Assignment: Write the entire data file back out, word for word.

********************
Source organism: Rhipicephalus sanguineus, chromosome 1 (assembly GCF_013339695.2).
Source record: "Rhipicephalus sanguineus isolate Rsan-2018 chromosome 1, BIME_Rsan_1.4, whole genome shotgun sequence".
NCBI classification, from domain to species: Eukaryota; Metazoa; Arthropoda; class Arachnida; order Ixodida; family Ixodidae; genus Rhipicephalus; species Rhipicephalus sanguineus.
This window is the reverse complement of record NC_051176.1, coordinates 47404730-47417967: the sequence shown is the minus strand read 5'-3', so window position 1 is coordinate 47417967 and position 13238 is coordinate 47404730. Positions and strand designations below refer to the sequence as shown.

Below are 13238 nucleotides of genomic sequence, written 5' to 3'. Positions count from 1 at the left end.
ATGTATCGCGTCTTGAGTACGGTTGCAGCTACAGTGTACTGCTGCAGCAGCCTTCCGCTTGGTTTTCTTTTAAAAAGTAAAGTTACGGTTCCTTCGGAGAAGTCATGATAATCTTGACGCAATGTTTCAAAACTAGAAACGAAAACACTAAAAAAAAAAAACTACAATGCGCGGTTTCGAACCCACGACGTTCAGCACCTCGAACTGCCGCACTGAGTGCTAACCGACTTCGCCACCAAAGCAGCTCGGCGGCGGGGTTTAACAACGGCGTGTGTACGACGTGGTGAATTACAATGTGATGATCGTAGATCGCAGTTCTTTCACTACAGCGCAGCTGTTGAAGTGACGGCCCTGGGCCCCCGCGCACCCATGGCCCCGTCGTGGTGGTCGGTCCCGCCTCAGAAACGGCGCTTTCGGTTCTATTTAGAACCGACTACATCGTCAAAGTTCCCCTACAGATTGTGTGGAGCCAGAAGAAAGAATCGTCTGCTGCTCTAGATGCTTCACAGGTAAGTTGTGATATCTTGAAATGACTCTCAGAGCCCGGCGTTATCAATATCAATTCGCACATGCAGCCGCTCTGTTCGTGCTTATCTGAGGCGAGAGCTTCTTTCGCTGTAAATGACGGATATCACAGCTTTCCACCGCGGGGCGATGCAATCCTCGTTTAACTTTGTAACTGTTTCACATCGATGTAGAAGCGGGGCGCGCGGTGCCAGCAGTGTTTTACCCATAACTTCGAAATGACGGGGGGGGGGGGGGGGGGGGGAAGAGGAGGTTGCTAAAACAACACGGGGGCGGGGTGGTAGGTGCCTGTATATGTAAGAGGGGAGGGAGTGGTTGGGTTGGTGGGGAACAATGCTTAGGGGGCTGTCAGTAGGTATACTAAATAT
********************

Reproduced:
Source organism: Rhipicephalus sanguineus, chromosome 1 (assembly GCF_013339695.2).
Source record: "Rhipicephalus sanguineus isolate Rsan-2018 chromosome 1, BIME_Rsan_1.4, whole genome shotgun sequence".
NCBI classification, from domain to species: Eukaryota; Metazoa; Arthropoda; class Arachnida; order Ixodida; family Ixodidae; genus Rhipicephalus; species Rhipicephalus sanguineus.
This window is the reverse complement of record NC_051176.1, coordinates 47404730-47417967: the sequence shown is the minus strand read 5'-3', so window position 1 is coordinate 47417967 and position 13238 is coordinate 47404730. Positions and strand designations below refer to the sequence as shown.

Below are 13238 nucleotides of genomic sequence, written 5' to 3'. Positions count from 1 at the left end.
ATGTATCGCGTCTTGAGTACGGTTGCAGCTACAGTGTACTGCTGCAGCAGCCTTCCGCTTGGTTTTCTTTTAAAAAGTAAAGTTACGGTTCCTTCGGAGAAGTCATGATAATCTTGACGCAATGTTTCAAAACTAGAAACGAAAACACTAAAAAAAAAAAACTACAATGCGCGGTTTCGAACCCACGACGTTCAGCACCTCGAACTGCCGCACTGAGTGCTAACCGACTTCGCCACCAAAGCAGCTCGGCGGCGGGGTTTAACAACGGCGTGTGTACGACGTGGTGAATTACAATGTGATGATCGTAGATCGCAGTTCTTTCACTACAGCGCAGCTGTTGAAGTGACGGCCCTGGGCCCCCGCGCACCCATGGCCCCGTCGTGGTGGTCGGTCCCGCCTCAGAAACGGCGCTTTCGGTTCTATTTAGAACCGACTACATCGTCAAAGTTCCCCTACAGATTGTGTGGAGCCAGAAGAAAGAATCGTCTGCTGCTCTAGATGCTTCACAGGTAAGTTGTGATATCTTGAAATGACTCTCAGAGCCCGGCGTTATCAATATCAATTCGCACATGCAGCCGCTCTGTTCGTGCTTATCTGAGGCGAGAGCTTCTTTCGCTGTAAATGACGGATATCACAGCTTTCCACCGCGGGGCGATGCAATCCTCGTTTAACTTTGTAACTGTTTCACATCGATGTAGAAGCGGGGCGCGCGGTGCCAGCAGTGTTTTACCCATAACTTCGAAATGACGGGGGGGGGGGGGGGGGGGGGAAGAGGAGGTTGCTAAAACAACACGGGGGCGGGGTGGTAGGTGCCTGTATATGTAAGAGGGGAGGGAGTGGTTGGGTTGGTGGGGAACAATGCTTAGGGGGCTGTCAGTAGGTATACTAAATAT